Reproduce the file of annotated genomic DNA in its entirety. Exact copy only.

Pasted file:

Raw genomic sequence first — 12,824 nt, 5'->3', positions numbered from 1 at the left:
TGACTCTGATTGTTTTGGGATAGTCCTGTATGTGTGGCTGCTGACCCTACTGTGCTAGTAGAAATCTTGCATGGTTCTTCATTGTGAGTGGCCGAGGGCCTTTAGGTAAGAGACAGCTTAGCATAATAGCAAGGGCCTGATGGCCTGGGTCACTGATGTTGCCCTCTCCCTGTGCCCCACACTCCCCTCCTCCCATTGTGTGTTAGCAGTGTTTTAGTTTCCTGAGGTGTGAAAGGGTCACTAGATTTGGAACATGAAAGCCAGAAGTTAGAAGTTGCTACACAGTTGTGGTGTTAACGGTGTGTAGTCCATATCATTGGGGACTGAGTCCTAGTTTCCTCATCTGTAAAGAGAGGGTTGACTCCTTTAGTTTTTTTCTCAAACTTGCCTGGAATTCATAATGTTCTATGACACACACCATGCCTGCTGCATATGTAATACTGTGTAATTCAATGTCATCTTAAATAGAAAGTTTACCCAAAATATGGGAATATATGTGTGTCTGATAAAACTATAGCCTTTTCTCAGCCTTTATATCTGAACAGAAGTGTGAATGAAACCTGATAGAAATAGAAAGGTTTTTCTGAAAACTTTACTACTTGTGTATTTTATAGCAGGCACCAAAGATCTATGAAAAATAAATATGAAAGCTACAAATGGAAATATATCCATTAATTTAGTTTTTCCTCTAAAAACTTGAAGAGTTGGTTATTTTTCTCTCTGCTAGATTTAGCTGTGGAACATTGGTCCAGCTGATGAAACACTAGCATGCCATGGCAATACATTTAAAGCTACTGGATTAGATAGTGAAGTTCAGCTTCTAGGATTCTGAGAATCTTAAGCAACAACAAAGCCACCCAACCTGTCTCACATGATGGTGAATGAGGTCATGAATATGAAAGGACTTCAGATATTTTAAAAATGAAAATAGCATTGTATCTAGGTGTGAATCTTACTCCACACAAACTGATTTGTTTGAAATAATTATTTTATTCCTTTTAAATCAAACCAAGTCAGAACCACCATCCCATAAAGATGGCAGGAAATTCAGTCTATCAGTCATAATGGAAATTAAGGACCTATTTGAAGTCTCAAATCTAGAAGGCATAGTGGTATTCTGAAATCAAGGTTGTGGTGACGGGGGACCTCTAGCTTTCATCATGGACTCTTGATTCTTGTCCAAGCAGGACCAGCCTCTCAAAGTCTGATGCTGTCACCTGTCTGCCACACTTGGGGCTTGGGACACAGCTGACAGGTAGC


Raw genomic sequence first — 12,824 nt, 5'->3', positions numbered from 1 at the left:
TGACTCTGATTGTTTTGGGATAGTCCTGTATGTGTGGCTGCTGACCCTACTGTGCTAGTAGAAATCTTGCATGGTTCTTCATTGTGAGTGGCCGAGGGCCTTTAGGTAAGAGACAGCTTAGCATAATAGCAAGGGCCTGATGGCCTGGGTCACTGATGTTGCCCTCTCCCTGTGCCCCACACTCCCCTCCTCCCATTGTGTGTTAGCAGTGTTTTAGTTTCCTGAGGTGTGAAAGGGTCACTAGATTTGGAACATGAAAGCCAGAAGTTAGAAGTTGCTACACAGTTGTGGTGTTAACGGTGTGTAGTCCATATCATTGGGGACTGAGTCCTAGTTTCCTCATCTGTAAAGAGAGGGTTGACTCCTTTAGTTTTTTTCTCAAACTTGCCTGGAATTCATAATGTTCTATGACACACACCATGCCTGCTGCATATGTAATACTGTGTAATTCAATGTCATCTTAAATAGAAAGTTTACCCAAAATATGGGAATATATGTGTGTCTGATAAAACTATAGCCTTTTCTCAGCCTTTATATCTGAACAGAAGTGTGAATGAAACCTGATAGAAATAGAAAGGTTTTTCTGAAAACTTTACTACTTGTGTATTTTATAGCAGGCACCAAAGATCTATGAAAAATAAATATGAAAGCTACAAATGGAAATATATCCATTAATTTAGTTTTTCCTCTAAAAACTTGAAGAGTTGGTTATTTTTCTCTCTGCTAGATTTAGCTGTGGAACATTGGTCCAGCTGATGAAACACTAGCATGCCATGGCAATACATTTAAAGCTACTGGATTAGATAGTGAAGTTCAGCTTCTAGGATTCTGAGAATCTTAAGCAACAACAAAGCCACCCAACCTGTCTCACATGATGGTGAATGAGGTCATGAATATGAAAGGACTTCAGATATTTTAAAAATGAAAATAGCATTGTATCTAGGTGTGAATCTTACTCCACACAAACTGATTTGTTTGAAATAATTATTTTATTCCTTTTAAATCAAACCAAGTCAGAACCACCATCCCATAAAGATGGCAGGAAATTCAGTCTATCAGTCATAATGGAAATTAAGGACCTATTTGAAGTCTCAAATCTAGAAGGCATAGTGGTATTCTGAAATCAAGGTTGTGGTGACGGGGGACCTCTAGCTTTCATCATGGACTCTTGATTCTTGTCCAAGCAGGACCAGCCTCTCAAAGTCTGATGCTGTCACCTGTCTGCCACACTTGGGGCTTGGGACACAGCTGACAGGTAGC